ArtsATL > Music > ASO review: Runnicles and orchestra soar in Brahms’ “Ein deutsches Requiem”

ASO review: Runnicles and orchestra soar in Brahms’ “Ein deutsches Requiem”

Johannes Brahms’ “A German Requiem” is a secular Mass for the dead based on the Lutheran Bible. Its fifth movement, titled “Ihr habt nun Traurigket” (“And ye now are sorrowful”), is almost a stand-alone aria for soprano with chorus and orchestra. Last night in Symphony Hall, conducted by Donald Runnicles, it was delivered with such fervent elegance, such melancholy optimism, such lyrical beauty that it felt historic — as if, perhaps, the Atlanta Symphony and Chorus and guests had never made music this good.

This week’s “A German Requiem” — the final performance is tonight (Oct. 30) — brought together several elements that explain the ASO today. Foremost, the Requiem is a core of the organization, a founding document from the Robert Shaw days. Chorus and orchestra have performed it countless times and recorded it twice for Telarc. Several other notable in-concert ASO interpretations circulate in pirate recordings.

Now directed by Norman Mackenzie, the 200-voice chorus is at the global summit of its art. Indeed, the ASO Chorus has become a regular with the mighty Berlin Philharmonic, performing when Runnicles, the ASO’s principal guest conductor, gets an invitation. (What’s the appeal? At the first Berlin Phil-ASO Chorus concert, in 2003, a Woodruff Arts Center fund-raiser gave me the historical perspective: “The pairing of Wilhelm Furtwängler’s orchestra with Robert Shaw’s chorus holds a powerful, magnetic attraction.”)

The two superbands will perform together next on Dec. 18-20 — again under Runnicles for the Brahms Requiem — in Berlin’s Philharmonie. For the ASO Chorus, these Symphony Hall performances are warm-ups for Berlin.

They’re almost ready. In the opening, the chorus sang “Selig sind” (“Blessed are”), from the Gospel of Matthew, in tones that were hushed, pure, perfectly calibrated yet supple. Throughout, Runnicles took rather slow tempos, firm yet relaxed, drawing from the orchestra three full dimensions of emotion. Long stretches of music were almost unbearably intense. Actually, the opening few movements were the best I’ve heard the ASO Chorus in several years — the high sopranos singing on a cushion of air, the tenors with a sweetness and buoyancy in their tone, the basses sturdy and enriching.

Baritone Matthew Worth (who sang Rossini opera highlights with the ASO at the summertime Encore Park) was in handsome voice — a young man’s voice — full of energy and promise and attention to detail.

Chen Reiss, making her local debut, was the aforementioned soprano soloist for “Ihr habt nun Traurigket.” Her voice sounds a bit like diva-of-the-moment Anna Netrebko’s. On the ironically climactic line “und habe grossen Trost gefunden” (“and found for myself much rest”), Reiss’ singing was radiant and clean, and she caressed the phrase with extreme dignity and a fetching femininity; in sum, a deluxe vocal package.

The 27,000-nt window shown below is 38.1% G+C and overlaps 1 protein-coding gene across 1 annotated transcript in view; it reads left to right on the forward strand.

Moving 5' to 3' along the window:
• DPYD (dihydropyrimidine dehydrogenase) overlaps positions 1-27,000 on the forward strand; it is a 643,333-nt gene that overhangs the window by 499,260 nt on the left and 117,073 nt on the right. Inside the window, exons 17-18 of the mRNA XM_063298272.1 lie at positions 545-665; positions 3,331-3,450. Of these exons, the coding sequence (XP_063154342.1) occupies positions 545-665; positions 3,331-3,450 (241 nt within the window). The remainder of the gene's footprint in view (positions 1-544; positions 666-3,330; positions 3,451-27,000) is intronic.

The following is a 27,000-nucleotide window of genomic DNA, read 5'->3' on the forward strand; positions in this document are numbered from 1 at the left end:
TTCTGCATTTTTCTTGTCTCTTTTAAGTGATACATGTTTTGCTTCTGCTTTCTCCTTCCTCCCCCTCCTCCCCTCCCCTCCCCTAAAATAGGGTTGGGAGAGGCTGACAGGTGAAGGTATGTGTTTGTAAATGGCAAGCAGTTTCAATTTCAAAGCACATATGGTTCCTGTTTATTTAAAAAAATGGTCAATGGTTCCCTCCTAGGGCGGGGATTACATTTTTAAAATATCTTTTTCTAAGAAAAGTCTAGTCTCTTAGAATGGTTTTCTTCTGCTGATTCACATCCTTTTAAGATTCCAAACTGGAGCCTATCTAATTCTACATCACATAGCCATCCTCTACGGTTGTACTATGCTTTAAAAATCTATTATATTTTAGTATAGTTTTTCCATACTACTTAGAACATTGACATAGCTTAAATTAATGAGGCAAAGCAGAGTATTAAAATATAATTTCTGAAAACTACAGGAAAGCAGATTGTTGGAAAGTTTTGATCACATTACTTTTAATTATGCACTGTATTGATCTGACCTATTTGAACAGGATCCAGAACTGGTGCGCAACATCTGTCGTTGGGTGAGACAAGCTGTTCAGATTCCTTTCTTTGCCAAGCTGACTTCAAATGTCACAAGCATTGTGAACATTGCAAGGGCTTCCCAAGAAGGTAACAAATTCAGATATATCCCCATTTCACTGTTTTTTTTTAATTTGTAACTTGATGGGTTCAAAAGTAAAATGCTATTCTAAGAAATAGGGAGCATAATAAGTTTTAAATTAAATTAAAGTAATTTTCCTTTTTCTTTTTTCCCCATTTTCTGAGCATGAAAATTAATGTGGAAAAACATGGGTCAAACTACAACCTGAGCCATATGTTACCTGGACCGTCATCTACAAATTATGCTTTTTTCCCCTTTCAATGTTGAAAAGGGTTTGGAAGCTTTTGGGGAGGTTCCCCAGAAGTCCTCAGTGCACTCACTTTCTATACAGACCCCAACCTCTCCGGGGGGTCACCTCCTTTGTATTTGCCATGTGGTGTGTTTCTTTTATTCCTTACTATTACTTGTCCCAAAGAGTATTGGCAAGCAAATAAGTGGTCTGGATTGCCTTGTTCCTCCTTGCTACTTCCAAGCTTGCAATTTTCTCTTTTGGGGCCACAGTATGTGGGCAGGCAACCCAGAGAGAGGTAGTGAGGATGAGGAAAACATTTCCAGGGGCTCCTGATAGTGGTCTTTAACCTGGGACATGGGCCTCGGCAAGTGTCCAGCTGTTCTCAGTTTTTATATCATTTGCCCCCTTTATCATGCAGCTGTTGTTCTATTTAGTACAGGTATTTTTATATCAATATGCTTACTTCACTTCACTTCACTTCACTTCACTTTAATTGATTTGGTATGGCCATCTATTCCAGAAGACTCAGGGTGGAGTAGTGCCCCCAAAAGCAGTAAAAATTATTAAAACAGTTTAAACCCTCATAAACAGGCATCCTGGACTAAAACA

The sixth movement rises to forte cries of “O death, where is thy sting? O grave, where is thy victory?” Yet here the chorus sounded strident instead of comfortably triumphant, as if they were shouting. They recovered their composure almost immediately after, although they never found the perfect equilibrium that illuminated the opening movements. Still, the ASO Chorus brings a deep perspective to every performance of “A German Requiem.”

Runnicles and the orchestra opened the concert with Haydn’s Symphony No. 44, from the composer’s so-called “Sturm und Drang” period. This is genius stuff. Here Haydn is inventing the genre of the symphony as he goes: the thematic “cells” that replicate and develop, like DNA; the nimble, angular, piercing melodic lines; the endless sense of invention and wonder in the fast sections; the heart-felt adagio that anticipates slow movements from Beethoven to Mahler.

In Runnicles’ bracing, warm account, the symphony sounded philosophical, too. It seemed to represent a society that hums along naturally and harmoniously, like a beehive. It also hinted at the machine-tooled, motoring power that must have seemed alien to the ears of pre-industrial European listeners. The ASO played it like a hand-made craft, but also with a steely drive. Remarkably good Haydn, a highly memorable show.

A final note on the ASO Chorus’ performance in the German capital: the concert will be streamed over the Internet by the Berlin Philharmonic Digital Concert Hall.


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